Two sisters are orphaned when their father is killed in a coal mine accident and their mother, insane with grief, takes her own life. Easter, the older sister at 22 is conventional, a churchgoing woman who sees her life as performing her duty. Anneth, 17 is fun-loving, somewhat wild and scornful of authority. The setting is coal mining country in Kentucky in the late 1950s. It covers 11 years to the end of the 1960s.
When the grandmother who is raising the girls dies, Easter gives up her dream of attending college to work and support herself and her sister. She despairs of getting Anneth to straighten out her life and become what Easter would call a good person. Anneth, five years younger, tries hard to help Easter break out of her shell and enjoy herself. She can't understand the strait-laced life her sister leads.
When Anneth talks Easter into joining her at a New Year's Eve dance, Easter meets the man she is destined to marry. Anneth, at the same time renews a relationship with the guitarist at the dance. She agrees to marry him when she finishes school. A year after graduation, she elopes with him, but soon realizes that though he worships her she cannot respond to his feelings.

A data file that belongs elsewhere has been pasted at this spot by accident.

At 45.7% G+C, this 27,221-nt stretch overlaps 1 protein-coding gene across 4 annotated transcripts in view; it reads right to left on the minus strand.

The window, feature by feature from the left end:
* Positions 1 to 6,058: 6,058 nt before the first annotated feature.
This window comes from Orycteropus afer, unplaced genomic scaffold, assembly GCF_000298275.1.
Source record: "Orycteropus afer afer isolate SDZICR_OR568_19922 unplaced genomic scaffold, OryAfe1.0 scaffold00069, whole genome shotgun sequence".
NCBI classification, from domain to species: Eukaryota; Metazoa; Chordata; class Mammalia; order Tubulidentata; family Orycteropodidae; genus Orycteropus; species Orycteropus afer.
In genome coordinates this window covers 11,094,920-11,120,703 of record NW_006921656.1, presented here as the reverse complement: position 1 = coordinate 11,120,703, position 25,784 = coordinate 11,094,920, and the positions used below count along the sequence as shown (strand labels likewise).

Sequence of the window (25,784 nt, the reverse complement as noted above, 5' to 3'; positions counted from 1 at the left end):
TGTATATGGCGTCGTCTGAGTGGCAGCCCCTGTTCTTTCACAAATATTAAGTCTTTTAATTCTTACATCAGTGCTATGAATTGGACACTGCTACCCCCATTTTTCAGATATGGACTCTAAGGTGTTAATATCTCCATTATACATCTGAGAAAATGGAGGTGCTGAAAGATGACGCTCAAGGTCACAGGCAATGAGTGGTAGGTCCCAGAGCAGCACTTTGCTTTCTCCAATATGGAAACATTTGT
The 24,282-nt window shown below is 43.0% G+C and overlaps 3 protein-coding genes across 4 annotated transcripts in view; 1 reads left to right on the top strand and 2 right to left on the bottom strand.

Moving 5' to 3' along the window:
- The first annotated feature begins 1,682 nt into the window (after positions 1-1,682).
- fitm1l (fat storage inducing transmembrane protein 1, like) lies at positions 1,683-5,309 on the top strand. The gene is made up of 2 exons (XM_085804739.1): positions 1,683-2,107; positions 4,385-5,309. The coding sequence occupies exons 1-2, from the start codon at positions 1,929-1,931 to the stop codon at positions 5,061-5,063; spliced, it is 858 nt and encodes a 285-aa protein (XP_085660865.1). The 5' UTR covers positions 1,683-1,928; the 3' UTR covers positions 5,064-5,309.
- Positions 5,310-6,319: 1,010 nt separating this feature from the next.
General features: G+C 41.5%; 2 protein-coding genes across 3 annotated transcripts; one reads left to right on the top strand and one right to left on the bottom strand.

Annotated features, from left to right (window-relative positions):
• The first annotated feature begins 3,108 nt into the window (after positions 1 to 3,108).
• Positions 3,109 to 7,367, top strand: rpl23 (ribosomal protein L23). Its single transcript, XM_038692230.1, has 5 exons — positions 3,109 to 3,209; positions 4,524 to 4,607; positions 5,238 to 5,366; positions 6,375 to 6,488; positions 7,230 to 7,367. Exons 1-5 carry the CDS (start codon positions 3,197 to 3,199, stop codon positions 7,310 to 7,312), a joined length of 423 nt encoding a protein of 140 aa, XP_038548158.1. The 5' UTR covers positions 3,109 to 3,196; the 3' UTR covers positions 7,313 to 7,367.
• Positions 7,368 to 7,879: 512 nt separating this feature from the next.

There's a sense of tragedy running through this book. The sisters' family has seen many deaths at relatively young ages. But this is a valley where death strikes many families because of dangerous conditions in the mines. The title, "Coal Tattoo," is based on the mark coal leaves on a miner when it hits him hard enough to injure him but not kill him. It is the mark of the survivor. At the same time, music - country music, rock and roll, church music - runs through the book. It is no coincidence that there's a country song of the same name about the dangers of mining. Silas House mentions the song's composer, Billy Ed Wheeler, in the acknowledgements.
Anneth marries twice and divorces twice. Her second marriage, to the mine manager and son of a mine owner, ends violently when she learns that his company plans to strip mine the ridge above the home her family has occupied for more than a century. The sisters' deep love for each other is challenged by their very different lifestyles, and is especially stressed after Easter's baby is stillborn.
This report prepared by David Gordon